Paul Gicheru

Lawyer Paul Gicheru during the opening of his case at the ICC on February 15, 2022. An investigator told the ICC in the trial of lawyer Paul Gicheru that the witnesses against Dr Ruto were told not to take the money to the bank. 

| Pool | Nation Media Group

Witnesses in Ruto ICC case told to ‘hide bribes under mattresses’

Prosecution witnesses who were allegedly being bribed by allies of Deputy President William Ruto regarding the 2007 post-election violence cases at The Hague were instructed to “hide the money under their mattresses”.

An investigator told the International Criminal Court (ICC) in the trial of lawyer Paul Gicheru yesterday that the witnesses were told not to “make the mistake of putting it in the bank because they (ICC people) will trace it”.

The investigator said his team was unable to access call data from telecommunication firms in Kenya and bank transaction records from the local financial institutions so as to protect identity of the witnesses.

Identified as P-0730, he was testifying in a witness tampering scheme in the case against Dr Ruto and radio journalist Joshua arap Sang.

The chamber also heard that the ICC had issued a sealed warrant of arrest against Meshack Yebei before his mutilated body was discovered at Tsavo National Park in December 2014.

The court had also considered the board chairman of Amaco Insurance Company Limited, Mr Silas Simatwo, as a possible suspect in a witness tampering scheme.

The two were among six individuals the ICC had been monitoring since 2012 over their alleged roles in witness tampering.

Eventually, ICC prosecutors issued arrest warrants against lawyer Paul Gicheru, Mr Walter Barasa, Mr Phillip Bett and Yebei.

While the first three warrants were made public, Yebei’s was still sealed by the time he was murdered, ICC senior trial lawyer Anton Steynberg disclosed as he led the witness, an investigator, in his evidence.

“Why were these four (Gicheru, Barasa, Kipkoech and Yebei) selected for a warrant of arrest?” Mr Steynberg asked. “An assessment of the evidence indicated that it was strong enough for a warrant of arrest,” the witness responded. 

The warrant against Yebei was withdrawn after his murder. In Mr Gicheru’s trial brief, the prosecution had listed Mr Simatwo as one of the managers of the ‘common plan’ alongside Mr Gicheru and Mr Isaac Maiyo, to corruptly influence witnesses not to testify against Dr Ruto.

The managers, the prosecution said, were under Dr Ruto. Below them were intermediaries who consisted of Yebei, Mr Bett and Mr Barasa.

The court heard that the Kenyan government refused to cooperate with prosecutors. Despite the lack of support, however, investigators probed activities of the ‘common plan’ that was reportedly bribing witnesses.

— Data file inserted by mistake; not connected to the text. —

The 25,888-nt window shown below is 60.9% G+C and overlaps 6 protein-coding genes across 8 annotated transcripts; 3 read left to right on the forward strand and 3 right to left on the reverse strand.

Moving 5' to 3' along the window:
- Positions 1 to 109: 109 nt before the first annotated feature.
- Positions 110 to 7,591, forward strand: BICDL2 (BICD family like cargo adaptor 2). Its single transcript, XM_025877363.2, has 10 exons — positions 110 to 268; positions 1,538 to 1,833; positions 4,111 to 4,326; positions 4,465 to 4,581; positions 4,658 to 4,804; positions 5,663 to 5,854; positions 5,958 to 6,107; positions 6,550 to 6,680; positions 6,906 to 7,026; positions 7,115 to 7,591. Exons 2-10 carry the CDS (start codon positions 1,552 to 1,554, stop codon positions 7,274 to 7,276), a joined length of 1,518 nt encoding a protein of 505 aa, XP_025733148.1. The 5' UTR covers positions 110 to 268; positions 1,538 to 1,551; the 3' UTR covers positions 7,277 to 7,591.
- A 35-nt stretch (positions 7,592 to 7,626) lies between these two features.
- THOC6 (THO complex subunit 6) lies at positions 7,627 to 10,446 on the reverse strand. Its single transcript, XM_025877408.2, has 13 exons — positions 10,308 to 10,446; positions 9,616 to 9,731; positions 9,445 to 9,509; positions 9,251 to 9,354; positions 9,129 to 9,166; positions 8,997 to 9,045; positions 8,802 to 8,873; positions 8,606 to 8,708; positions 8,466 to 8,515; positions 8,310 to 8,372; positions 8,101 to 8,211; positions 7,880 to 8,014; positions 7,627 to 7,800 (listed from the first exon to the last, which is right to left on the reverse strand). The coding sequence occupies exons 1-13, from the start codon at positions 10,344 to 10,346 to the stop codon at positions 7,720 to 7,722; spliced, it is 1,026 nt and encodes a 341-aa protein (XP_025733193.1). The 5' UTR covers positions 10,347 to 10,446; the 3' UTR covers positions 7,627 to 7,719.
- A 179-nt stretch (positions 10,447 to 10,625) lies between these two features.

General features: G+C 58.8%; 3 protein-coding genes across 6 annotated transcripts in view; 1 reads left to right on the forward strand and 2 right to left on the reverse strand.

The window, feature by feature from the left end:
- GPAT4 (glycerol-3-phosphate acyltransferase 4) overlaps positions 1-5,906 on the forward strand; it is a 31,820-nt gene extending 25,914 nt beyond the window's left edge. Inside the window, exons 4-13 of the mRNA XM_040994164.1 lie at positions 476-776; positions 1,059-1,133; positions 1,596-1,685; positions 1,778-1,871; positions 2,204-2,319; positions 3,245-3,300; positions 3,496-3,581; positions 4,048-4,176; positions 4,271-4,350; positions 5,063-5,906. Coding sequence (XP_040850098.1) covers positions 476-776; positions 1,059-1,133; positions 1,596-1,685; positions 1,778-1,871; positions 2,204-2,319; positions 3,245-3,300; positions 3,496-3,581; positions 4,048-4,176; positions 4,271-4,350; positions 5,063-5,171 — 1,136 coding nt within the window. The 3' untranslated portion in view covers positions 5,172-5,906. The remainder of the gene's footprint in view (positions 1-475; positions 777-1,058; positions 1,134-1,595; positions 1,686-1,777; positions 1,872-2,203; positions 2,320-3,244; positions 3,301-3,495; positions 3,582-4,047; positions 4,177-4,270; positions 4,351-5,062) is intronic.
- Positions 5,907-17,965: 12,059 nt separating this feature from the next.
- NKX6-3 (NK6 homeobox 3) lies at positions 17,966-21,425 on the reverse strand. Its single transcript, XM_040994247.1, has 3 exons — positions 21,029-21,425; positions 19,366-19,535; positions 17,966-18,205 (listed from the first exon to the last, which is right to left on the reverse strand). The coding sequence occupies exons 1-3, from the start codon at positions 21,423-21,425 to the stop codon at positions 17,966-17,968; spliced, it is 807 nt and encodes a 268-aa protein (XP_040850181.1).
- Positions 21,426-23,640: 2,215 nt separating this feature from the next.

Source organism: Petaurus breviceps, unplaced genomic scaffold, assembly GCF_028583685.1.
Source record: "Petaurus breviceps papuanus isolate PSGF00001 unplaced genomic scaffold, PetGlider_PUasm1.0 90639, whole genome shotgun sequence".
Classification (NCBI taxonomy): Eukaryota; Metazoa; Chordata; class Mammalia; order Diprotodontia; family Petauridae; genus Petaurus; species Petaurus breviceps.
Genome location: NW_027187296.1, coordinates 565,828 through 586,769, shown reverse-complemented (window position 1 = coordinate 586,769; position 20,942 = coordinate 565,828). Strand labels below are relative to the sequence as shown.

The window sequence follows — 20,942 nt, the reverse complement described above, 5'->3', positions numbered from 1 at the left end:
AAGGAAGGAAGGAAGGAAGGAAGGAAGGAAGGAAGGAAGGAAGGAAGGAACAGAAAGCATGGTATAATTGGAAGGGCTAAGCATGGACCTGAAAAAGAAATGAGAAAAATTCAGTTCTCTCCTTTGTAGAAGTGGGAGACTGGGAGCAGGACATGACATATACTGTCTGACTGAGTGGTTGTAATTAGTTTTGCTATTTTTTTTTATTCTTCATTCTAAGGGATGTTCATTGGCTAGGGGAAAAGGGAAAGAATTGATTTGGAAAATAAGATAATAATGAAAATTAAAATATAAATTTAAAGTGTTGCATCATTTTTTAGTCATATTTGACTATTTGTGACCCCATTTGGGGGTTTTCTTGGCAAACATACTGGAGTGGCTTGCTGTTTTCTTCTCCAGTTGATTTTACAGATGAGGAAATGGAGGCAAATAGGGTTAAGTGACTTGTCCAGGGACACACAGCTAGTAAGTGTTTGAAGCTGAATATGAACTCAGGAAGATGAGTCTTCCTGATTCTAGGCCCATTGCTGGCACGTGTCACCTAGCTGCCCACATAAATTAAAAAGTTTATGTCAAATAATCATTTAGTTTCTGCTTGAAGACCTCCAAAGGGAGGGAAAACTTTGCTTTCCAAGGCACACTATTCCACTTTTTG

The investigator said they singled out Mr Gicheru, Mr Bett and Mr Barasa from a long list of people suspected of bribing witnesses because there was strong evidence pointing to their involvement in the scheme.

“There was no possibility to frame somebody because of the data involved in the investigations such as phone recordings and bank statements,” the investigator told ICC judge Maria Samba yesterday.

Mr Bett and Mr Barasa are still at large, though the ICC unsealed the arrest warrants against them on September 10, 2015 and October 2, 2013, respectively. The investigations were conducted in 2013 and 2014.

“As a result of analysis of the data and evidence, we identified a number of suspects and crime patterns. There were numerous suspects involved like Gicheru and Simatwo, but six were the main suspects,” said the investigator pseudonymed P-0730.

He said there were at least 12 other suspects involved in the ‘common plan’ and were acting in furtherance of a criminal scheme devised by a circle of officials within the Kenyan administration.

“Evidence was strong for them to be issued with the warrant of arrest. We established reasonable grounds to believe that they were criminally responsible as direct perpetrators for the crime of corruptly influencing or, alternatively, attempting to corruptly influence witnesses by offering to pay them to withdraw as ICC prosecution witnesses in the context of the Kenyan cases before the ICC,” said the investigator.

He said failure by the government to comply with its obligations to cooperate with the ICC was one of the main obstacles.

Another obstacle was access to the scenes of the 2007 post-election violence in the Rift Valley, because at the time of the investigations – 2013 to 2014 –residents were sympathetic to Dr Ruto and Mr Sang.

“Access to scene of crime is mandatory in investigations but we did not visit the Rift Valley. We were told not to visit. There was a recommendation from Office of the Prosecutor after doing assessment because of risk of staff, victims, witnesses and suspects. Being seen with us would put them at risk,” he stated.

He said one of the people working with his team, P-564, was pursued and murdered in December 2013. As a result, investigators recommended that witnesses being persuaded to withdraw their evidence should record phone conversations.

The court heard that two of the witnesses furnished investigators with bank statements indicating amounts of money deposited in their accounts after being bribed by members of the ‘common plan’.

He claimed that one of the witnesses jumped to the other side and engaged in the witness-interference scheme.

Asked why they did not intercept phone calls, the investigator said some witnesses were living in neighbouring countries and that would have been flagged by intelligence agencies because the people involved in the main cases were powerful, “being a President and his deputy”. He said the information could have leaked and endanger some witnesses.

Another obstacle was credibility of the witnesses. The investigator said one of the witnesses explained the circumstances relating to his withdrawal and the payments they received.